New Jersey’s transportation infrastructure got hit so hard by Superstorm Sandy that three weeks after the storm, the state is still reeling from the impacts. The devastation delivers a key message–sustainable transportation investment and policies are needed to weather the next storm. The damage in New Jersey received national attention: roads and bridges were swept away, major rail electrical substations were flooded, transit capacity was reduced to one cross Hudson rail tunnel, PATH service remains largely underwater, and the North Jersey Coastline service was suspended for three weeks because of damaged tracks and weakened bridges.
The storm damaged 261 NJTransit rail cars and 63 locomotives. NJTransit had so few buses to compensate for lost rail service that they borrowed over 400 buses from USDOT, Philadelphia’s SEPTA, and the Delaware Department of Transportation. While New Jersey will need to look at incorporating climate considerations in future infrastructure design and maintenance plans, much can be done by simply re-prioritizing how the state spends its transportation dollars.
Greater Emphasis on Existing Road and Bridge Infrastructure
Even before the storm, 50% of New Jersey’s roads were identified as deficient and over 200 bridges as structurally deficient. But instead of pursuing a broad fix-it-first strategy, NJDOT is spending more on new road capacity projects according to Tri-State’s analysis of the agency’s 2013 Capital Program. New Jersey must return to the policies that emphasized fix-it-first and made it a national model for sustainable transportation policy. Vulnerability assessments and resiliency upgrades for extreme weather events must also be incorporated into fix-it-first goals.
More Bicycle and Pedestrian Investment
The state must do even more to promote cycling and walking as viable transportation options in the state. In the days after the storm, New York City saw a 150% increase in cycling, largely because of the safe cycling infrastructure improvements made by NYCDOT over the past few years. New Jersey must do the same.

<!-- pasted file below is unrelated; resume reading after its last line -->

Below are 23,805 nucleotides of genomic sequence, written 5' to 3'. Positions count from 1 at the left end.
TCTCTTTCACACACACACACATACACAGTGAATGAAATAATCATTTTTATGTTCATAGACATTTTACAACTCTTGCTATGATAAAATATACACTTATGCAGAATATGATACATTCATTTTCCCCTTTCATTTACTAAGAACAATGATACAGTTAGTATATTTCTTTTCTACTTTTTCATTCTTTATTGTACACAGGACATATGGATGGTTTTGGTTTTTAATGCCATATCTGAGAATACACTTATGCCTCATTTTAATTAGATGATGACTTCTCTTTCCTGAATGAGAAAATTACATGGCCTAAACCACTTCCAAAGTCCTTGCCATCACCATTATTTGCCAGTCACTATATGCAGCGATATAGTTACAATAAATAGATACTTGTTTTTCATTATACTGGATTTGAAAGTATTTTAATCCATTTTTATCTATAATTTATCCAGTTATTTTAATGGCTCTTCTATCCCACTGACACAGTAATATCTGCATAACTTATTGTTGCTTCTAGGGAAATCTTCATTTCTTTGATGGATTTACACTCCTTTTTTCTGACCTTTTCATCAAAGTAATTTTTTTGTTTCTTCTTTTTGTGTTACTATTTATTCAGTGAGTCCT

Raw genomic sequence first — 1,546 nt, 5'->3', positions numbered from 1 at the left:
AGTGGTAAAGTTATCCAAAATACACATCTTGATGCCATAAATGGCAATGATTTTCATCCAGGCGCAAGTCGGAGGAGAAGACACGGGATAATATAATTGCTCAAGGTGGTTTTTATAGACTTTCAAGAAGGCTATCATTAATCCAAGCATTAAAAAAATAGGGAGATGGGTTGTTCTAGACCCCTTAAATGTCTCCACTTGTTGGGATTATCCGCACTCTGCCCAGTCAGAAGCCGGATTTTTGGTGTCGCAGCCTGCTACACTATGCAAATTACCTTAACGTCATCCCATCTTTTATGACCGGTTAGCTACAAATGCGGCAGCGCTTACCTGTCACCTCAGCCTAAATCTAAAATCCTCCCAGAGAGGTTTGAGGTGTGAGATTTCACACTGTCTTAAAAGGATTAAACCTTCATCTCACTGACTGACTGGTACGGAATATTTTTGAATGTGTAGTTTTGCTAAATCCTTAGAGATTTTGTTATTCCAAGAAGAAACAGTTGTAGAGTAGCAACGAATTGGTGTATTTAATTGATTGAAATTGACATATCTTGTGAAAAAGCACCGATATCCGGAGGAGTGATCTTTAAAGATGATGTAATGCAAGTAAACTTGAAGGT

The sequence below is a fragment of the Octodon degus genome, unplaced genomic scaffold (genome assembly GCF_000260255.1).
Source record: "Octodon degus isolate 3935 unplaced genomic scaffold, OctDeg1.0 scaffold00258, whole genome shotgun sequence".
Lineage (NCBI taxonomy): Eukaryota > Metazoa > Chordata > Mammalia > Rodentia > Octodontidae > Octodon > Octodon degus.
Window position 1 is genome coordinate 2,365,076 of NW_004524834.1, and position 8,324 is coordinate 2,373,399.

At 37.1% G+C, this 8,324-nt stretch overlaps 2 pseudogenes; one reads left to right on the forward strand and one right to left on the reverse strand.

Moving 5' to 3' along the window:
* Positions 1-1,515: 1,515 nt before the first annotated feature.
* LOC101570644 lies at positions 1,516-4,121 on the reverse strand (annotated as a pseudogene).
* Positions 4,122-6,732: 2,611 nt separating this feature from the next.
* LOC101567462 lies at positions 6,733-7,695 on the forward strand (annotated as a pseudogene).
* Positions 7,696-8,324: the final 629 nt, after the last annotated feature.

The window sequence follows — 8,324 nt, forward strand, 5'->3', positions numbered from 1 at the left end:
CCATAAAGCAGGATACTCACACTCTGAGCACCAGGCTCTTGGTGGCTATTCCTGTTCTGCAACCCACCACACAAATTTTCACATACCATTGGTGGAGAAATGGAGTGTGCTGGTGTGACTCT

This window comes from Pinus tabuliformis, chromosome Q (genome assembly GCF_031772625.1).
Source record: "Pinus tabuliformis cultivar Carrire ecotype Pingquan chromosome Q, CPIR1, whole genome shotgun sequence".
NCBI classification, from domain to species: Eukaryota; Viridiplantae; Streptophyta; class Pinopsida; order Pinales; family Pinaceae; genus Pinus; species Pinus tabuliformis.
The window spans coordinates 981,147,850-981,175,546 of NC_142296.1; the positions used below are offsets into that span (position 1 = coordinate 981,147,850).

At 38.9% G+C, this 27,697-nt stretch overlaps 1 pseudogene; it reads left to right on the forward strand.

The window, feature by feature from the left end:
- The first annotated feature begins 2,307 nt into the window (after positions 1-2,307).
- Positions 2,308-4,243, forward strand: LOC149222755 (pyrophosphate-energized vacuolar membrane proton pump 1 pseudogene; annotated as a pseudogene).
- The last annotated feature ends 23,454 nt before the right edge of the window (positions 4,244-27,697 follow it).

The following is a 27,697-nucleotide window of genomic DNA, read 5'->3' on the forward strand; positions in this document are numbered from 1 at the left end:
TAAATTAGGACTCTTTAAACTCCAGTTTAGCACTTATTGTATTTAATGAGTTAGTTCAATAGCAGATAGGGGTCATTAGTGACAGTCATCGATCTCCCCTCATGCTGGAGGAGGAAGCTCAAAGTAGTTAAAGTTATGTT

Modernizing Transit Infrastructure
More must be done to create resiliency and redundancy in the state’s transit system. The Access to the Region’s Core project, which Governor Christie cancelled in late 2010, would have doubled NJ Transit’s cross Hudson capacity providing an alternative tunnel into New York City. Similar projects, like Gateway, must be fast-tracked to ensure rail access between New York and New Jersey is not cut off in the future. With 80% of NJTransit trains utilizing the Amtrak-owned Northeast Corridor, the agency must work with Amtrak to bring the corridor into a state of good repair as NJDOT Commissioner and NJTransit Chairman Jim Simpson proposed this past March. Additionally, buses, which carry more passengers each weekday across the Hudson River than rail, deserve greater priority. Creating a New Jersey-bound exclusive bus lane in the Lincoln Tunnel during evening rush hours, modeled after the successful morning peak exclusive bus lane into NYC, is one way to improve bus service.
Finding the Funding
New Jersey’s Transportation Trust Fund continues to be overburdened by debt, and a historical political unwillingness to identify new and stable revenue sources remains the biggest roadblock to a healthy transportation system in New Jersey. Governor Christie has rightly called on the federal government to help rebuild New Jersey in the aftermath of Sandy, but he remains steadfast against increasing the state’s gas tax to pay for the costs of New Jersey’s roads and mass transit in the future. To effectively upgrade New Jersey’s transportation system to address the challenges of the climate change while also putting the state’s economy back on track, New Jersey’s elected officials will need to muster the political courage to make the difficult funding choices that have been put off for too long.